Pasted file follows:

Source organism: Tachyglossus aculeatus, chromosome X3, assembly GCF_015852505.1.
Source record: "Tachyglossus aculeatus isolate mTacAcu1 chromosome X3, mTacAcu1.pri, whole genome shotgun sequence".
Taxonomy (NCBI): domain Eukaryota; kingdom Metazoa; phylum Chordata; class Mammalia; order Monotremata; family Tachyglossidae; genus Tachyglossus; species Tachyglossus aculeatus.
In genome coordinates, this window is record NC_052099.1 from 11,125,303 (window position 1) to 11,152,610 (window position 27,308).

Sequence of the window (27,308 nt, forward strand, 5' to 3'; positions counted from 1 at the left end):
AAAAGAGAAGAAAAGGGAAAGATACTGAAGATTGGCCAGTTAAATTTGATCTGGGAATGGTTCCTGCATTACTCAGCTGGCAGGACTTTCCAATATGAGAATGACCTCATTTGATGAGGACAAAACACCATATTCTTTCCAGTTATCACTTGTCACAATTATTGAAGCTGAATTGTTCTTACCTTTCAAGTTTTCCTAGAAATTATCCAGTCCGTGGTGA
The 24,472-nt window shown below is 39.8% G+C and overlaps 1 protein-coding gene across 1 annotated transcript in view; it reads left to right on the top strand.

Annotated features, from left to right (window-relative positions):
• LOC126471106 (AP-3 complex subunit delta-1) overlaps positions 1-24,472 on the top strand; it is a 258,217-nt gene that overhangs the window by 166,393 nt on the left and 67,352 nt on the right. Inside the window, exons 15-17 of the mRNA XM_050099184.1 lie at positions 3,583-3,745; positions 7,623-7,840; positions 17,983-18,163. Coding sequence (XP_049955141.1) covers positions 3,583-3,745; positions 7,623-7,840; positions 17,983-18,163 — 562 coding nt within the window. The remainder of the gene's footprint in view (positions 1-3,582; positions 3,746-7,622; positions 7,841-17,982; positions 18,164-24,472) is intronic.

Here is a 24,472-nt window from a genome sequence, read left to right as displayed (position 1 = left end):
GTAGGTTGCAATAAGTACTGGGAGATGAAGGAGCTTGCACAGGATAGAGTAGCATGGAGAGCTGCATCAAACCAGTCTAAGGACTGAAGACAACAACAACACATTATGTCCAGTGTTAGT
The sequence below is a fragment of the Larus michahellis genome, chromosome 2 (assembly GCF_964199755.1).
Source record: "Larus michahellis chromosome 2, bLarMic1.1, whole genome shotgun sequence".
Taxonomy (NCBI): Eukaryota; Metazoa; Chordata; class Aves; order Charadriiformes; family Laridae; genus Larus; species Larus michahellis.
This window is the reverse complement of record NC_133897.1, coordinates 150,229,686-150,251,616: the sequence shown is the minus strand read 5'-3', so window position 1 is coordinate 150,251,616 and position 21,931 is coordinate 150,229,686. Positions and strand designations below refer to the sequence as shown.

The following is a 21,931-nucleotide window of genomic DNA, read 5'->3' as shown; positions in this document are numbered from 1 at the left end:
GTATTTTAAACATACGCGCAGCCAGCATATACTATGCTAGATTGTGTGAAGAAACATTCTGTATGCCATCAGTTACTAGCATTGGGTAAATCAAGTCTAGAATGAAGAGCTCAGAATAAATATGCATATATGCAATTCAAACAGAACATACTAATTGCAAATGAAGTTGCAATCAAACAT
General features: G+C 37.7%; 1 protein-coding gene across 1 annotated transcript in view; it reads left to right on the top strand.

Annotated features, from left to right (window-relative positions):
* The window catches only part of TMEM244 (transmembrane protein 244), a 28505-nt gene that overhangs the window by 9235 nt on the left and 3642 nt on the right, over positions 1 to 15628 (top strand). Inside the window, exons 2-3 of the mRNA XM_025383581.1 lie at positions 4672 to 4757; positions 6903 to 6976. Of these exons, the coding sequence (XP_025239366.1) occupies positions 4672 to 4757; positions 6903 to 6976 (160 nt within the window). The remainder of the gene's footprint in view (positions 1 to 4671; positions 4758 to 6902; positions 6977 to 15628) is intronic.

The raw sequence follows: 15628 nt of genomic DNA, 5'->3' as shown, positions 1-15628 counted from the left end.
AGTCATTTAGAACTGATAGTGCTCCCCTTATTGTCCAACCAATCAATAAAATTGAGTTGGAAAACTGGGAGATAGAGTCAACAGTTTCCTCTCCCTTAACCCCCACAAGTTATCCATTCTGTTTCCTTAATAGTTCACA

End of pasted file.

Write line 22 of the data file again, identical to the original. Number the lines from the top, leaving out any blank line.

AGTCATTTAGAACTGATAGTGCTCCCCTTATTGTCCAACCAATCAATAAAATTGAGTTGGAAAACTGGGAGATAGAGTCAACAGTTTCCTCTCCCTTAACCCCCACAAGTTATCCATTCTGTTTCCTTAATAGTTCACA